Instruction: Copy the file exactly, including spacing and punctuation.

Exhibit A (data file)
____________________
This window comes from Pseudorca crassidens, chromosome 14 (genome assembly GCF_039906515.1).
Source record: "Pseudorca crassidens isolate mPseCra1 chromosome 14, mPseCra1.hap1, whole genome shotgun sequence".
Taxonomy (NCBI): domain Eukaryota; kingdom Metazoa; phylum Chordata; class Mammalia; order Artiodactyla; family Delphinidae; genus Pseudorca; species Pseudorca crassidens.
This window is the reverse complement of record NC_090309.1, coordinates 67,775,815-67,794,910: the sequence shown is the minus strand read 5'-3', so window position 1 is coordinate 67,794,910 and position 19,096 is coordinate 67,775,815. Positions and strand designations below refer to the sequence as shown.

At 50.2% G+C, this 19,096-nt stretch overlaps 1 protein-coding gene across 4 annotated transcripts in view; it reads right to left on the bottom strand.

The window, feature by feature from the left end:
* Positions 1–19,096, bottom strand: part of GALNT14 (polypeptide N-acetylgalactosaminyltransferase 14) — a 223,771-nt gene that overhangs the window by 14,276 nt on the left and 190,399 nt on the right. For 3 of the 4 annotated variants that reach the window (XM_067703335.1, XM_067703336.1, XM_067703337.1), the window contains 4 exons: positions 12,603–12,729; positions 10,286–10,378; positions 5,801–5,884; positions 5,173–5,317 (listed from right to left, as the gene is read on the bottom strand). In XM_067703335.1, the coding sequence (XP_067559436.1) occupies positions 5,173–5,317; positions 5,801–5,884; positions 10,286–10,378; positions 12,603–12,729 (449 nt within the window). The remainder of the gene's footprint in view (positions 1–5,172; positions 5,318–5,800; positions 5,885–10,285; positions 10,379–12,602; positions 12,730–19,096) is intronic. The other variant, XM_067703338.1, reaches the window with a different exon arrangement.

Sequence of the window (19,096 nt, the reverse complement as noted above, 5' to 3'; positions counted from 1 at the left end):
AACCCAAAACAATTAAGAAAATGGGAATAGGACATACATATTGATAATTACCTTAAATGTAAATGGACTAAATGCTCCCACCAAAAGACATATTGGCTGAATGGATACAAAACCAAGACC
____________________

This window comes from Pseudorca crassidens, chromosome 14 (genome assembly GCF_039906515.1).
Source record: "Pseudorca crassidens isolate mPseCra1 chromosome 14, mPseCra1.hap1, whole genome shotgun sequence".
Taxonomy (NCBI): domain Eukaryota; kingdom Metazoa; phylum Chordata; class Mammalia; order Artiodactyla; family Delphinidae; genus Pseudorca; species Pseudorca crassidens.
This window is the reverse complement of record NC_090309.1, coordinates 67,775,815-67,794,910: the sequence shown is the minus strand read 5'-3', so window position 1 is coordinate 67,794,910 and position 19,096 is coordinate 67,775,815. Positions and strand designations below refer to the sequence as shown.

At 50.2% G+C, this 19,096-nt stretch overlaps 1 protein-coding gene across 4 annotated transcripts in view; it reads right to left on the bottom strand.

The window, feature by feature from the left end:
* Positions 1–19,096, bottom strand: part of GALNT14 (polypeptide N-acetylgalactosaminyltransferase 14) — a 223,771-nt gene that overhangs the window by 14,276 nt on the left and 190,399 nt on the right. For 3 of the 4 annotated variants that reach the window (XM_067703335.1, XM_067703336.1, XM_067703337.1), the window contains 4 exons: positions 12,603–12,729; positions 10,286–10,378; positions 5,801–5,884; positions 5,173–5,317 (listed from right to left, as the gene is read on the bottom strand). In XM_067703335.1, the coding sequence (XP_067559436.1) occupies positions 5,173–5,317; positions 5,801–5,884; positions 10,286–10,378; positions 12,603–12,729 (449 nt within the window). The remainder of the gene's footprint in view (positions 1–5,172; positions 5,318–5,800; positions 5,885–10,285; positions 10,379–12,602; positions 12,730–19,096) is intronic. The other variant, XM_067703338.1, reaches the window with a different exon arrangement.

Sequence of the window (19,096 nt, the reverse complement as noted above, 5' to 3'; positions counted from 1 at the left end):
AACCCAAAACAATTAAGAAAATGGGAATAGGACATACATATTGATAATTACCTTAAATGTAAATGGACTAAATGCTCCCACCAAAAGACATATTGGCTGAATGGATACAAAACCAAGACC